Professors should choose online learning platform at own discretion


Juan Diaz / Hilltop Views

Professors are left with many different options for online learning. Some of the options include Canvas discussions, Google Hangouts, and Zoom.

With the Coronavirus pandemic throwing a wrench into the daily lives of people  nationwide, many are having to find alternative measures in order to achieve their necessary tasks. This is true for schools and universities across the country. Although it is very useful to have online classes as an option, this presents its own set of problems that need sorting out. 

With so many different ways to teach online, students and professors are finding it difficult to find a method suitable for everyone. Zoom, Canvas and Google Classroom are all options for teaching online, all of which are utilized by faculty at St. Edward’s. 

Having so many online options to sort through has been causing students an immense amount of stress, in addition to the stress already caused by the pandemic. This opens up a necessary discussion about what professors can do to help lessen the stress and make things somewhat easier on everyone. 

Professors reserve the right to choose what method works for them when it comes to online teaching methods. However, they should also take into consideration the stress and difficulty it can cause their students. While the ideal situation is for faculty to come together and reach a collective decision, this is not as realistic as it might appear. With each professor preferring a different method over another, reaching a collective decision would be difficult.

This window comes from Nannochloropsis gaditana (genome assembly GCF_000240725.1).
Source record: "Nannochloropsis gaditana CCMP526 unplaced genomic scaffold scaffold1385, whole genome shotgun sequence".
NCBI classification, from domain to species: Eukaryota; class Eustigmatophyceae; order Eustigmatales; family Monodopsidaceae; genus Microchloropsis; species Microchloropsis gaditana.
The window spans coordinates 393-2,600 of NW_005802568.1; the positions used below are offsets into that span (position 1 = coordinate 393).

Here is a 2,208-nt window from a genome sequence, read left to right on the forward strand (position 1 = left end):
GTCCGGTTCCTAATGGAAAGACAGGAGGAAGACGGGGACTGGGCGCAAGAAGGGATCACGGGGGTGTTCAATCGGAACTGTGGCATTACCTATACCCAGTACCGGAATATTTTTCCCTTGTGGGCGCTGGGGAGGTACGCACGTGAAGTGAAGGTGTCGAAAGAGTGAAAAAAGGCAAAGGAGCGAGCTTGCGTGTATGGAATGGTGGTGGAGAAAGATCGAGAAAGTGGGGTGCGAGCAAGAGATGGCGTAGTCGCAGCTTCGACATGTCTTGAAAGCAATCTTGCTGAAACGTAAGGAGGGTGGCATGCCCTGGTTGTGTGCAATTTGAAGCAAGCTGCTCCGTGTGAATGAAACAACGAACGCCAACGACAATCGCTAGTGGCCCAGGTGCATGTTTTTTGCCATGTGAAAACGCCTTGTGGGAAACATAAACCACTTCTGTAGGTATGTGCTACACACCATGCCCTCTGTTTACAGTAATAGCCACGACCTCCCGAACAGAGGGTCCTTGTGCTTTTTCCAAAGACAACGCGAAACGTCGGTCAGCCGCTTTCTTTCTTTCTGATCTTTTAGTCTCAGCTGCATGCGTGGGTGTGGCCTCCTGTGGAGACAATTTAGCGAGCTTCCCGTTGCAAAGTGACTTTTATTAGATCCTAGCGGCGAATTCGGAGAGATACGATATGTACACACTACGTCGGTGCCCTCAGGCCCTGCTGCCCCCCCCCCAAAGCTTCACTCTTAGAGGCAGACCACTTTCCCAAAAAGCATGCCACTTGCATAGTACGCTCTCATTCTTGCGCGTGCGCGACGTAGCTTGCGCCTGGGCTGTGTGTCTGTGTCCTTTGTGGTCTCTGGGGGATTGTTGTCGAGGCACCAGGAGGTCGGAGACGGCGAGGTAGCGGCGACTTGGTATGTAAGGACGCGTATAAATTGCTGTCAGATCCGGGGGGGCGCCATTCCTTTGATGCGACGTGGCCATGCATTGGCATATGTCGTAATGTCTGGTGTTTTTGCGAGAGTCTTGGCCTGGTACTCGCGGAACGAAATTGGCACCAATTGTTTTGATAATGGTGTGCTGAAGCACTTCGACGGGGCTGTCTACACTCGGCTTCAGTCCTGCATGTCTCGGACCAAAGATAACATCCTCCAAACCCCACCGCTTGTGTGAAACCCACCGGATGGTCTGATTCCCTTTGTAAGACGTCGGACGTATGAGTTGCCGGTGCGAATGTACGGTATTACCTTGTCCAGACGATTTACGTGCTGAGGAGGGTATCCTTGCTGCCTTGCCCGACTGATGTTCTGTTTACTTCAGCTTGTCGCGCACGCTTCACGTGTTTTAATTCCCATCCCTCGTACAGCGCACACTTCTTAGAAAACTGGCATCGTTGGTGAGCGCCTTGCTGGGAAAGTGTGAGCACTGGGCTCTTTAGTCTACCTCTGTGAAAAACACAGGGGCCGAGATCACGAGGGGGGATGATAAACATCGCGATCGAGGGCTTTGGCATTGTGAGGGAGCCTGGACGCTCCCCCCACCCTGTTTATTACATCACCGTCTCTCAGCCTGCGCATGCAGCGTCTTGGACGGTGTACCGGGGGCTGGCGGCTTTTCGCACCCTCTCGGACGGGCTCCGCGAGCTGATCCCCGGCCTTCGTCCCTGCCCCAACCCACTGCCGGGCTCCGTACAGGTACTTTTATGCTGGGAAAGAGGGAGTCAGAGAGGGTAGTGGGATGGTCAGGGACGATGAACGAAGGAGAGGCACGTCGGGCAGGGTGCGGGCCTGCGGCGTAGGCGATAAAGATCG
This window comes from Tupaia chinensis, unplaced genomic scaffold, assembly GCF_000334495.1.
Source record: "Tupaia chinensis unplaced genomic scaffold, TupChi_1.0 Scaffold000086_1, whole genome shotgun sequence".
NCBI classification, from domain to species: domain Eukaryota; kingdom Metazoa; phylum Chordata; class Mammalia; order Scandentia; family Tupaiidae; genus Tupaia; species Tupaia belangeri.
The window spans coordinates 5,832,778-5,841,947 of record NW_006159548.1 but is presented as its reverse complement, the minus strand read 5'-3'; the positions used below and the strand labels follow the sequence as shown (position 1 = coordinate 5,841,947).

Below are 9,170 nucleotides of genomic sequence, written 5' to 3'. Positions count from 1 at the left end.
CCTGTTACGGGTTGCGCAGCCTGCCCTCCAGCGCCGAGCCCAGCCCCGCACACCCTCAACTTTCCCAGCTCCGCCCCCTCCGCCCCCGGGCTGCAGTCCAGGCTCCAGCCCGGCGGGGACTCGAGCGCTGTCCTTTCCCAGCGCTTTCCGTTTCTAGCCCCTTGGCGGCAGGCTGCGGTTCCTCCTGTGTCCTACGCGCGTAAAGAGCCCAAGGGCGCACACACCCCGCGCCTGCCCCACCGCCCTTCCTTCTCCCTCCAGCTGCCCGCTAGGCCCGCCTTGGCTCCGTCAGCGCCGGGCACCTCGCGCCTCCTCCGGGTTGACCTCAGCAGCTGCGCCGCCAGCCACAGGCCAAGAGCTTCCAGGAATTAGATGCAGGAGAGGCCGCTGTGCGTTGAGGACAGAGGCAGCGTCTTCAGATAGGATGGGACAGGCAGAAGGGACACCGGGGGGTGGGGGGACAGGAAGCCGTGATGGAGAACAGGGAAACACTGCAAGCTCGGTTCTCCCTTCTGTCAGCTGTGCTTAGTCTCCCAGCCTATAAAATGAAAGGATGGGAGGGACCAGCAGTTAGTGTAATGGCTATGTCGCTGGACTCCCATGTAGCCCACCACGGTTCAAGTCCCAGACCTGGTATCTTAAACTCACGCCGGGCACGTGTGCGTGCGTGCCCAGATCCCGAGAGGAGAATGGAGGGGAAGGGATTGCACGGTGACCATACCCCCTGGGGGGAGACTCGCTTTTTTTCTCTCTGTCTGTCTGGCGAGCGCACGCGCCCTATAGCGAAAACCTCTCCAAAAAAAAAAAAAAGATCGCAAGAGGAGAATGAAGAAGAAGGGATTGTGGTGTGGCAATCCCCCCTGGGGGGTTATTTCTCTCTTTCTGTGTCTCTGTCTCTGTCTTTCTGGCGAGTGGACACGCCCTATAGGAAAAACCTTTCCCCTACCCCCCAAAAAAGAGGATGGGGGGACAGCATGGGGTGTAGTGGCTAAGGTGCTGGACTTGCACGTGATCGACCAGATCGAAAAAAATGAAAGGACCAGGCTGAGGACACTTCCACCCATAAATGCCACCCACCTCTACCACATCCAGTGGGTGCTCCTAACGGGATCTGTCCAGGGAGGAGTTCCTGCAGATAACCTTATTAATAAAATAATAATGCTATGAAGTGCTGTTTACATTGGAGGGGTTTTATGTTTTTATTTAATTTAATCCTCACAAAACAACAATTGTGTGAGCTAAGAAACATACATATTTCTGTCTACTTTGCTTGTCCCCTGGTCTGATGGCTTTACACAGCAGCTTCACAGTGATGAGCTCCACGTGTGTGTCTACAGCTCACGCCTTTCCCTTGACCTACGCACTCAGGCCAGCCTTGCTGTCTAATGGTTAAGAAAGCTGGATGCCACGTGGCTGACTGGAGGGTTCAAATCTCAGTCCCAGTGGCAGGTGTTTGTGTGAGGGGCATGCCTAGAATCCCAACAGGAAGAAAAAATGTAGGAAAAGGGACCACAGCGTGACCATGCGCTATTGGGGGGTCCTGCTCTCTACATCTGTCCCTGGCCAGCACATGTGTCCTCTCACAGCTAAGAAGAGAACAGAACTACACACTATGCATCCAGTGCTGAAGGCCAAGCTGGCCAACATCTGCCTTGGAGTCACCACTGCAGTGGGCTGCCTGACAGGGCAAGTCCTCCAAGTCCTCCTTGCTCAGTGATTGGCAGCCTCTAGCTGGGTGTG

There are also a lot of factors to consider when it comes to online teaching methods for each professor and each class. Hypothetically, Google Classroom might make more sense for a writing class, while Canvas might make more sense for a math class. Some classes are exam-heavy while others focus more on essays or worksheets. 

While I understand that this is a stressful situation, we can’t expect this many people in this many departments to reach a collective decision. It’s also important to remember that these classes weren’t originally formatted to be online.  T

It makes sense that this transition is not an easy one. Professors need to be considerate of students and their stress levels during this difficult time, but they also need to choose the online teaching platform that best fits their class format and teaching style. It’s unrealistic to expect that we can find a solution perfect for everyone during this time without running into issues, and both students and faculty alike need to be willing to compromise in order for these changes to go smoothly.